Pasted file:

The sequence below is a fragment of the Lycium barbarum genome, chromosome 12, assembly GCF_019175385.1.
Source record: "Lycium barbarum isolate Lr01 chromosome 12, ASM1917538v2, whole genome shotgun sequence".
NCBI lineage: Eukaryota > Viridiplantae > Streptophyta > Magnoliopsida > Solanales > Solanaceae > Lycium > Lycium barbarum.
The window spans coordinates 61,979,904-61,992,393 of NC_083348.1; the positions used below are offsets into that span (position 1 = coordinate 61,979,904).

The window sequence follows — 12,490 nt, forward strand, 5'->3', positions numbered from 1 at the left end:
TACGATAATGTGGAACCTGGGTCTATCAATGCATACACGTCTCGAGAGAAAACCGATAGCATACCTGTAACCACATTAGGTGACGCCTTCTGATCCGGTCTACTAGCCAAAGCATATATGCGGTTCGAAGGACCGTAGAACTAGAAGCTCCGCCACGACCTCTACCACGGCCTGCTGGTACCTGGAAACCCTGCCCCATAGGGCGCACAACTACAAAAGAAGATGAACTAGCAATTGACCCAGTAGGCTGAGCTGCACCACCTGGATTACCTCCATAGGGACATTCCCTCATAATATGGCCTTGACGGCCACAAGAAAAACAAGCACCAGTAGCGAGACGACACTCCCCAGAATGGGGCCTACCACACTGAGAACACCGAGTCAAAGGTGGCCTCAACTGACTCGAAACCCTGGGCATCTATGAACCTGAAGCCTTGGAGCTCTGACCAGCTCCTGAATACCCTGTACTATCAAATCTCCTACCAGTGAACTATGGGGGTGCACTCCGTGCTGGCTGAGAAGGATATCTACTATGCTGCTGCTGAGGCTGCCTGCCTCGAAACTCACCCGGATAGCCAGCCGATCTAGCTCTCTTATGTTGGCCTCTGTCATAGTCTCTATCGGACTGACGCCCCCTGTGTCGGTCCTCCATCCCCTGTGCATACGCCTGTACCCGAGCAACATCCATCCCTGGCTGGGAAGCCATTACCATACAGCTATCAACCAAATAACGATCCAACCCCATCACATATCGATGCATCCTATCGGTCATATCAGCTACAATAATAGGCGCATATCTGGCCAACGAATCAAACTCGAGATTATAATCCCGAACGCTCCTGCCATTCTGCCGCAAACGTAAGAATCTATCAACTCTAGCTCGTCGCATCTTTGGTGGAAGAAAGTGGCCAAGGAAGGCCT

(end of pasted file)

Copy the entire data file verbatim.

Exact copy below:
The sequence below is a fragment of the Lycium barbarum genome, chromosome 12, assembly GCF_019175385.1.
Source record: "Lycium barbarum isolate Lr01 chromosome 12, ASM1917538v2, whole genome shotgun sequence".
NCBI lineage: Eukaryota > Viridiplantae > Streptophyta > Magnoliopsida > Solanales > Solanaceae > Lycium > Lycium barbarum.
The window spans coordinates 61,979,904-61,992,393 of NC_083348.1; the positions used below are offsets into that span (position 1 = coordinate 61,979,904).

The window sequence follows — 12,490 nt, forward strand, 5'->3', positions numbered from 1 at the left end:
TACGATAATGTGGAACCTGGGTCTATCAATGCATACACGTCTCGAGAGAAAACCGATAGCATACCTGTAACCACATTAGGTGACGCCTTCTGATCCGGTCTACTAGCCAAAGCATATATGCGGTTCGAAGGACCGTAGAACTAGAAGCTCCGCCACGACCTCTACCACGGCCTGCTGGTACCTGGAAACCCTGCCCCATAGGGCGCACAACTACAAAAGAAGATGAACTAGCAATTGACCCAGTAGGCTGAGCTGCACCACCTGGATTACCTCCATAGGGACATTCCCTCATAATATGGCCTTGACGGCCACAAGAAAAACAAGCACCAGTAGCGAGACGACACTCCCCAGAATGGGGCCTACCACACTGAGAACACCGAGTCAAAGGTGGCCTCAACTGACTCGAAACCCTGGGCATCTATGAACCTGAAGCCTTGGAGCTCTGACCAGCTCCTGAATACCCTGTACTATCAAATCTCCTACCAGTGAACTATGGGGGTGCACTCCGTGCTGGCTGAGAAGGATATCTACTATGCTGCTGCTGAGGCTGCCTGCCTCGAAACTCACCCGGATAGCCAGCCGATCTAGCTCTCTTATGTTGGCCTCTGTCATAGTCTCTATCGGACTGACGCCCCCTGTGTCGGTCCTCCATCCCCTGTGCATACGCCTGTACCCGAGCAACATCCATCCCTGGCTGGGAAGCCATTACCATACAGCTATCAACCAAATAACGATCCAACCCCATCACATATCGATGCATCCTATCGGTCATATCAGCTACAATAATAGGCGCATATCTGGCCAACGAATCAAACTCGAGATTATAATCCCGAACGCTCCTGCCATTCTGCCGCAAACGTAAGAATCTATCAACTCTAGCTCGTCGCATCTTTGGTGGAAGAAAGTGGCCAAGGAAGGCCT